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Moscow Babylon March 7, 2006
 
Prime Time Robbery
By Mark Ames Browse author Email
 
 

I was robbed last week. What happened was I went into a "Prime" sandwich shop on Ulitsa Maroseika to get some lunch. Prime is this quasi-Western-style self-serve cafe where you choose your own pre-made sandwich from its open refrigerator.

I was in completely out of it when I entered due to overwork. I chose a "French Chicken" sandwich on a baguette, a bag of nacho chips, and paid the cashier. What I didn't know until later was that a man and a woman had cased me from outside the store -- they must have seen how dazed and foreign I looked. They followed me in about thirty seconds behind me, didn't order anything, watched me pay -- and watched me put my wallet back into my coat pocket.

I took a seat at a table near the back and slipped my coat off onto my chair. From the security video I watched afterwards, the couple followed and sat in the table behind me -- a man with dark hair and a weirdly chiseled face, and a woman in a knit ski cap and parka. He took the seat just behind mine, at first facing away from me, while her seat on the other end of their table faced towards me. When my cell phone rang and I was distracted, he turned around in his chair, dipped into my coat pocket, and pulled out my wallet. It was creepy to watch, in that semi-photographic black-and-white crime-cam you see only on TV shows ... After lifting my wallet, they both discreetly, without hurrying, stood up and walked out.

I didn't realize my wallet had been lifted until I got up to leave. At first I thought I'd left it on the counter when I paid because I knew I was in a daze. The cashier got upset, thinking I was accusing her of stealing it.

"Everything is videotaped," she said fearfully. "We can try to watch it and see."

Watching the tape not only creeped me out, it made me want to get Abu Ghraib on the bastards. There is something about getting robbed that brings out your inner Cro Magnon. It has nothing to do with the actual value stolen -- it's pure primal threat reaction. I wanted to murder, I wanted them to die horribly and in great pain -- to see them go to a Russian prison, catch incurable TB, and slowly, miserably suffocate on their own lung-blood.

With vengeance in mind, I had the Prime manager call the militsia. Incredibly enough the militsia arrived in 20 minutes, just as they'd promised over the phone. Two cops, one with his machine gun out, entered Prime and asked me what happened. I told them briefly, and told them that the whole thing was recorded on tape.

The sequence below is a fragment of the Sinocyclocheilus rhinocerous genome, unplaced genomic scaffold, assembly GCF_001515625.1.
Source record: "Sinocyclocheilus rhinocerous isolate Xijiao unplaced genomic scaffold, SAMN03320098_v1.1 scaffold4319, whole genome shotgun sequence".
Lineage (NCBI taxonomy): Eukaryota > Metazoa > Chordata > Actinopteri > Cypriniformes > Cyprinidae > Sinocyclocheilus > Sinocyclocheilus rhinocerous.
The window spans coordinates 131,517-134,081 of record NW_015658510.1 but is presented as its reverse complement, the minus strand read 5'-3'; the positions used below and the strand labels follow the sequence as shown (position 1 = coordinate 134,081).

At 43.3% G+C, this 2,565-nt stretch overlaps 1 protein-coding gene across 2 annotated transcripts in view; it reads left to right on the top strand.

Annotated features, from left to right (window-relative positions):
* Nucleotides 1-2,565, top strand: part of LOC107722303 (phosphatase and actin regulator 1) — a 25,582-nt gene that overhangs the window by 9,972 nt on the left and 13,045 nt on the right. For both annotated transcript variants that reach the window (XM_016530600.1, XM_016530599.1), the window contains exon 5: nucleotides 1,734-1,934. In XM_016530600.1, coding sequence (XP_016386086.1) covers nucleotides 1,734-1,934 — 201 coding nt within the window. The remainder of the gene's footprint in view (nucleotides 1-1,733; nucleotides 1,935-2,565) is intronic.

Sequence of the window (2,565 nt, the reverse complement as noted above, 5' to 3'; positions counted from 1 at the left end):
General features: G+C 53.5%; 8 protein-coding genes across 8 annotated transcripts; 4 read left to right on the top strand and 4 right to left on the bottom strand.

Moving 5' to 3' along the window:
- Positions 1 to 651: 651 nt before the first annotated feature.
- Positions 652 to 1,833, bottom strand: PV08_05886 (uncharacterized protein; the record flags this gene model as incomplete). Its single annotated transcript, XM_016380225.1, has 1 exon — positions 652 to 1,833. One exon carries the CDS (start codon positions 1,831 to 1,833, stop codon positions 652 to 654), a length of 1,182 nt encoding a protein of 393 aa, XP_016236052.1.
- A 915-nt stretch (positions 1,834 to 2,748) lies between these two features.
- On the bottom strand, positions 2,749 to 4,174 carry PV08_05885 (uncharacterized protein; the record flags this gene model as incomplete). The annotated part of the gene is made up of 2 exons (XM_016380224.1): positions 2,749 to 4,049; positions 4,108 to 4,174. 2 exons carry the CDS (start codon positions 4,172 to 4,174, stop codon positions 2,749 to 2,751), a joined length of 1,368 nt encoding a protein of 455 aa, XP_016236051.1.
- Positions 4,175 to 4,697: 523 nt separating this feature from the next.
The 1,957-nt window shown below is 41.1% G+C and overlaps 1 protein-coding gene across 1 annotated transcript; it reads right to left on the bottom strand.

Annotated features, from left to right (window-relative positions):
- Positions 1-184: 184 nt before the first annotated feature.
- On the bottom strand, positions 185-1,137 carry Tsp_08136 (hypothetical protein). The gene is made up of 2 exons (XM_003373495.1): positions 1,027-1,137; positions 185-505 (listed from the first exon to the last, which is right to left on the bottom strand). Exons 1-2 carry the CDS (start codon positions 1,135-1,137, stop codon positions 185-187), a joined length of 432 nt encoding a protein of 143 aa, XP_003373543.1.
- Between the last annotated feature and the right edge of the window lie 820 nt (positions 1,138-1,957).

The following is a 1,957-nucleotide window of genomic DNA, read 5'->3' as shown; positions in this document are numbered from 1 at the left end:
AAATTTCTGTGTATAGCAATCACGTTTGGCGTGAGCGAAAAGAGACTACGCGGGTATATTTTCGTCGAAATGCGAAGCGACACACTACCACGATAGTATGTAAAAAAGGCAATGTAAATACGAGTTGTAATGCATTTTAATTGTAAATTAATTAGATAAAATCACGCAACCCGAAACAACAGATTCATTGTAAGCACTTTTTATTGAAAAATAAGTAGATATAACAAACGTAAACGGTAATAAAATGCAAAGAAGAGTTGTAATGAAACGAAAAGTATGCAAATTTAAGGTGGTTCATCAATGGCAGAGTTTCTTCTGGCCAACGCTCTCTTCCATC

"Do you want to watch it?" I asked.

They avoided my offer, telling me to follow them out to their van. We powerwalked over the slick ice-moguls on Ulitsa Maroseika's narrow, crowded sidewalk. It was one of those raw late afternoons that makes the ice somehow more lethal than normal. People looked at me strangely, as if I was being hauled in.

A big militsia van was waiting for us. I sat in the back part, directly across from one cop, who held onto his Kalashnikov and looked at me. One of his molars was missing, but otherwise he had an oddly harmless, teddy-bear face. He explained to me several times that I needed to be more careful, not to put my wallet in my coat pocket, to always be on the lookout. "Moscow's a big, dangerous city. You can't relax here," he said. "It's like New York, isn't it?"

The cop in the front seat asked me if I thought that the van we were riding in was crap compared to an American van.

"No, it's fine!" I said. "I've been in much worse."

That wasn't the answer he was looking for; he stopped asking me questions.

The otdelenie was located below Pokrovka -- only ten minutes away as the pedestrian slides, but in a car, during peak traffic in Kitai Gorod, it took us nearly 30 minutes. We parked in a dark courtyard lot to a pre-Revolutionary building, in one of Moscow's nicer, older districts. From the outside, it looked fine -- but inside was a different story.

There was a small waiting room, run down and dark-paneled, with a glum Tadjik-looking guy sitting quietly on a bench. The room smelled like homeless people, sour and unhealthy. A cop behind an old, filthy teller window barked loudly, telling me to go to the second floor, room 7, to the detective's office.

I walked alone to the back of the precinct and to the stairwell. At the bottom, on a bench, sat two men with expressions that were either blank or wretched -- it's hard to tell with Russians sometimes.

There were three young "detectives" in the office I was sent to. A really depressing office, with an old fan, a crusty old air conditioner lodged in the window, and some late Soviet office furnishings, these useless cabinets that you can only find here.